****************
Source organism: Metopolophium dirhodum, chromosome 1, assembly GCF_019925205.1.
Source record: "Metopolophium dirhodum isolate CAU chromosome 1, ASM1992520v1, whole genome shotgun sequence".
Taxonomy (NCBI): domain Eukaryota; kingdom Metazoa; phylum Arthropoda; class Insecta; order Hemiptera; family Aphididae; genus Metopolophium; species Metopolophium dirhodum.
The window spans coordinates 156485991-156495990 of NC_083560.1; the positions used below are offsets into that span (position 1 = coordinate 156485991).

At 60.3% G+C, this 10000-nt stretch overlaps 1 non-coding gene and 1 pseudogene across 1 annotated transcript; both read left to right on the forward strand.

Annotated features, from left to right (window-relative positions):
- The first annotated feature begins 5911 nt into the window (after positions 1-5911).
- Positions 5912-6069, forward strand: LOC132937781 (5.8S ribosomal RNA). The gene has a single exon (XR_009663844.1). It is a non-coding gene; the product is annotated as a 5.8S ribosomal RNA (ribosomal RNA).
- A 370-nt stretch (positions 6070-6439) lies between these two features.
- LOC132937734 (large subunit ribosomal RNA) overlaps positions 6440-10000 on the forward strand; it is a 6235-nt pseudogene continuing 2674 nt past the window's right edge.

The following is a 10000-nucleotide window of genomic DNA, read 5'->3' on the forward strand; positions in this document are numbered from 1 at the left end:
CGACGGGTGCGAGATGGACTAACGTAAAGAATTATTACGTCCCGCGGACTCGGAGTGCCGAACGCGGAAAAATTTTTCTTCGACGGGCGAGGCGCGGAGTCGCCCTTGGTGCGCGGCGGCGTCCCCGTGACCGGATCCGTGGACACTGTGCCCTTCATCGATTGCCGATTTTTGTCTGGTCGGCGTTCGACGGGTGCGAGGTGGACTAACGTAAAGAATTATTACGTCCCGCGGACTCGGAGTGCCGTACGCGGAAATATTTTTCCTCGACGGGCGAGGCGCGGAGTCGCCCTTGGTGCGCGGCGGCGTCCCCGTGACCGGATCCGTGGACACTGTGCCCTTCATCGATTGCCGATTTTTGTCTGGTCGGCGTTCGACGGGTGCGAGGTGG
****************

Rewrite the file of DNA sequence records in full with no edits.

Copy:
Source organism: Metopolophium dirhodum, chromosome 1, assembly GCF_019925205.1.
Source record: "Metopolophium dirhodum isolate CAU chromosome 1, ASM1992520v1, whole genome shotgun sequence".
Taxonomy (NCBI): domain Eukaryota; kingdom Metazoa; phylum Arthropoda; class Insecta; order Hemiptera; family Aphididae; genus Metopolophium; species Metopolophium dirhodum.
The window spans coordinates 156485991-156495990 of NC_083560.1; the positions used below are offsets into that span (position 1 = coordinate 156485991).

At 60.3% G+C, this 10000-nt stretch overlaps 1 non-coding gene and 1 pseudogene across 1 annotated transcript; both read left to right on the forward strand.

Annotated features, from left to right (window-relative positions):
- The first annotated feature begins 5911 nt into the window (after positions 1-5911).
- Positions 5912-6069, forward strand: LOC132937781 (5.8S ribosomal RNA). The gene has a single exon (XR_009663844.1). It is a non-coding gene; the product is annotated as a 5.8S ribosomal RNA (ribosomal RNA).
- A 370-nt stretch (positions 6070-6439) lies between these two features.
- LOC132937734 (large subunit ribosomal RNA) overlaps positions 6440-10000 on the forward strand; it is a 6235-nt pseudogene continuing 2674 nt past the window's right edge.

The following is a 10000-nucleotide window of genomic DNA, read 5'->3' on the forward strand; positions in this document are numbered from 1 at the left end:
CGACGGGTGCGAGATGGACTAACGTAAAGAATTATTACGTCCCGCGGACTCGGAGTGCCGAACGCGGAAAAATTTTTCTTCGACGGGCGAGGCGCGGAGTCGCCCTTGGTGCGCGGCGGCGTCCCCGTGACCGGATCCGTGGACACTGTGCCCTTCATCGATTGCCGATTTTTGTCTGGTCGGCGTTCGACGGGTGCGAGGTGGACTAACGTAAAGAATTATTACGTCCCGCGGACTCGGAGTGCCGTACGCGGAAATATTTTTCCTCGACGGGCGAGGCGCGGAGTCGCCCTTGGTGCGCGGCGGCGTCCCCGTGACCGGATCCGTGGACACTGTGCCCTTCATCGATTGCCGATTTTTGTCTGGTCGGCGTTCGACGGGTGCGAGGTGG